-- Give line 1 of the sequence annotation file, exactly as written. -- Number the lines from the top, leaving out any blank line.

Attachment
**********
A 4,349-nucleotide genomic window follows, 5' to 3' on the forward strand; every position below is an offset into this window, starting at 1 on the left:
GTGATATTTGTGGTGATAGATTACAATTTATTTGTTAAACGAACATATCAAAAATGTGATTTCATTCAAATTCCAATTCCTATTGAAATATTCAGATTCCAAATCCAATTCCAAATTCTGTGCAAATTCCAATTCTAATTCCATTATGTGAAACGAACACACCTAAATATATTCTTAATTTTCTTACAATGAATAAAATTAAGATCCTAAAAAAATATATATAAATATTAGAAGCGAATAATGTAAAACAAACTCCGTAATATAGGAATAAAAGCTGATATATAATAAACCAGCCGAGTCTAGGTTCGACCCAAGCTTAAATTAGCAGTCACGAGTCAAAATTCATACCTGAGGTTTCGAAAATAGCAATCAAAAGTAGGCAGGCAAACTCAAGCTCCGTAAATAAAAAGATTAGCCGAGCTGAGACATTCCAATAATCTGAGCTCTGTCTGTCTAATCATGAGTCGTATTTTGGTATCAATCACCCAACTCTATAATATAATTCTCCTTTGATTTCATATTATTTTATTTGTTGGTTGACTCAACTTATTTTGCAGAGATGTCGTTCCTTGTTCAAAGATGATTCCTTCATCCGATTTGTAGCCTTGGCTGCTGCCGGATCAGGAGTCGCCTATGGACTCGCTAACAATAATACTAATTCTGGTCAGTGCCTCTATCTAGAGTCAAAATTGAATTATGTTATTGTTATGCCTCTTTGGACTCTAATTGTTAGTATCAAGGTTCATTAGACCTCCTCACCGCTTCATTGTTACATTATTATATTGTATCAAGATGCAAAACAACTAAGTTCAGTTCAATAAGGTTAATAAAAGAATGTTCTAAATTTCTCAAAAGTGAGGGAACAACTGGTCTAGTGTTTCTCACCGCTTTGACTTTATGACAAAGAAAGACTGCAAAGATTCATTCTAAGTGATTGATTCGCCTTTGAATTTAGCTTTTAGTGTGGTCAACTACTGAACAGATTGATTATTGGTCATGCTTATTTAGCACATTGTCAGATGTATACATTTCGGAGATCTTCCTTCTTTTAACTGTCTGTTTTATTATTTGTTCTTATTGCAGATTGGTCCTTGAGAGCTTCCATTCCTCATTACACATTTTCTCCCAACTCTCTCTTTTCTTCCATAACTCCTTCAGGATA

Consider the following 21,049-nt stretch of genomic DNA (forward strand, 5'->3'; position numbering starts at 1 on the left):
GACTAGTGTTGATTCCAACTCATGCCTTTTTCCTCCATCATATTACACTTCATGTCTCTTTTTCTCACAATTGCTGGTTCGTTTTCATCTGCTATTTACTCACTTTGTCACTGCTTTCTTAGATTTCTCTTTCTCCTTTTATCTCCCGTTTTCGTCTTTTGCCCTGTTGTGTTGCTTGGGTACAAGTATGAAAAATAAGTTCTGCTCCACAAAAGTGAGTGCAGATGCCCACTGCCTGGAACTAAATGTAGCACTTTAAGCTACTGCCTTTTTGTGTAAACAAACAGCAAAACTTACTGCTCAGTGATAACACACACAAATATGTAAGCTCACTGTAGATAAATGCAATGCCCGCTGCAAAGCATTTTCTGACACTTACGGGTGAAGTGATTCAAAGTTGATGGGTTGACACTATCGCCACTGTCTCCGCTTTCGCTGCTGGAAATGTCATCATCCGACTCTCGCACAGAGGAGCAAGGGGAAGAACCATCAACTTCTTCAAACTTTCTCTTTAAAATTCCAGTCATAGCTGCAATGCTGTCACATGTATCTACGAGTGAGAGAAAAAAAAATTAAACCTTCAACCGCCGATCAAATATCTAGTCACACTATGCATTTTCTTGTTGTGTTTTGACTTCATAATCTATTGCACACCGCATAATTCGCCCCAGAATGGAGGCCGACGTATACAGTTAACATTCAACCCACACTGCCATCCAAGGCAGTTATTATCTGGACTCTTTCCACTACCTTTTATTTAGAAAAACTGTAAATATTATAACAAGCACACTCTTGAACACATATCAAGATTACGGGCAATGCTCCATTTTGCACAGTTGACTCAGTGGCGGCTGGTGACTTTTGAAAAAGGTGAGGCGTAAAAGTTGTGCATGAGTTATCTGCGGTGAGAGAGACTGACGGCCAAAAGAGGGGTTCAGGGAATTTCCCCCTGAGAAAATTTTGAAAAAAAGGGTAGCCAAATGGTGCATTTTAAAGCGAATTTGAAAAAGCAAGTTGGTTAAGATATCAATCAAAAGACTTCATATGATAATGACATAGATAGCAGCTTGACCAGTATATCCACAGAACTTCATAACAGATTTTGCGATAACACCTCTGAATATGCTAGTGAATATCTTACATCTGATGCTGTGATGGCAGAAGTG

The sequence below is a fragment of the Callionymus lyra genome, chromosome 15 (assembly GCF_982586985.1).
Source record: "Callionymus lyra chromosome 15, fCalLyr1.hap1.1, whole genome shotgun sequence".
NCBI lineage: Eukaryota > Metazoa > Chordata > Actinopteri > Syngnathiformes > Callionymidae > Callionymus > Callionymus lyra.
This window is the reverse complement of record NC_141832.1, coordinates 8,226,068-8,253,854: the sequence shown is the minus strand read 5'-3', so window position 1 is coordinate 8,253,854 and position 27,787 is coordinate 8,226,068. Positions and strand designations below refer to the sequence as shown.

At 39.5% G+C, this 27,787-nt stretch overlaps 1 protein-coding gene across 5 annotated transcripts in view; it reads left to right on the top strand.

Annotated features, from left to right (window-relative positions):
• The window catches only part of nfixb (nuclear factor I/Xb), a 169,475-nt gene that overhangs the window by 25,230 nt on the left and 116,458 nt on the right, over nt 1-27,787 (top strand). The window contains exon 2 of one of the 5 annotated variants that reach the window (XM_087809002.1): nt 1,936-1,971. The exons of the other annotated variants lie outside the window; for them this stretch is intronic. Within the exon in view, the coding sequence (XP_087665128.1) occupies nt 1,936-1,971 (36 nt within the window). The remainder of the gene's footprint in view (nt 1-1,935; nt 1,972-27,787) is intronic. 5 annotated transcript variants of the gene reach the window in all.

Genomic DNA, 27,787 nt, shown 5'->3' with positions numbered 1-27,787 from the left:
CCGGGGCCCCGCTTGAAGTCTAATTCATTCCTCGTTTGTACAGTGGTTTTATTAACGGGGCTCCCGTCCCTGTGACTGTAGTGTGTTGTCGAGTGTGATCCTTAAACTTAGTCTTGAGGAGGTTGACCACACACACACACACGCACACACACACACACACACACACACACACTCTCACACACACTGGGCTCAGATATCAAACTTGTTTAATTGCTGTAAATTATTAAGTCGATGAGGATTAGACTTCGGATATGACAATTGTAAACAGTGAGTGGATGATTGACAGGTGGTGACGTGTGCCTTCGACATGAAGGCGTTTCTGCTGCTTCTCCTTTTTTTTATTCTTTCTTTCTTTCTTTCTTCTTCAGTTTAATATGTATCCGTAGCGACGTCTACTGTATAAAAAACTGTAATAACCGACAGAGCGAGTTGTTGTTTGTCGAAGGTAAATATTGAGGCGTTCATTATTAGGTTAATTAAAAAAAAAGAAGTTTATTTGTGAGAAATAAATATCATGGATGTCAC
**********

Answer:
A 4,349-nucleotide genomic window follows, 5' to 3' on the forward strand; every position below is an offset into this window, starting at 1 on the left: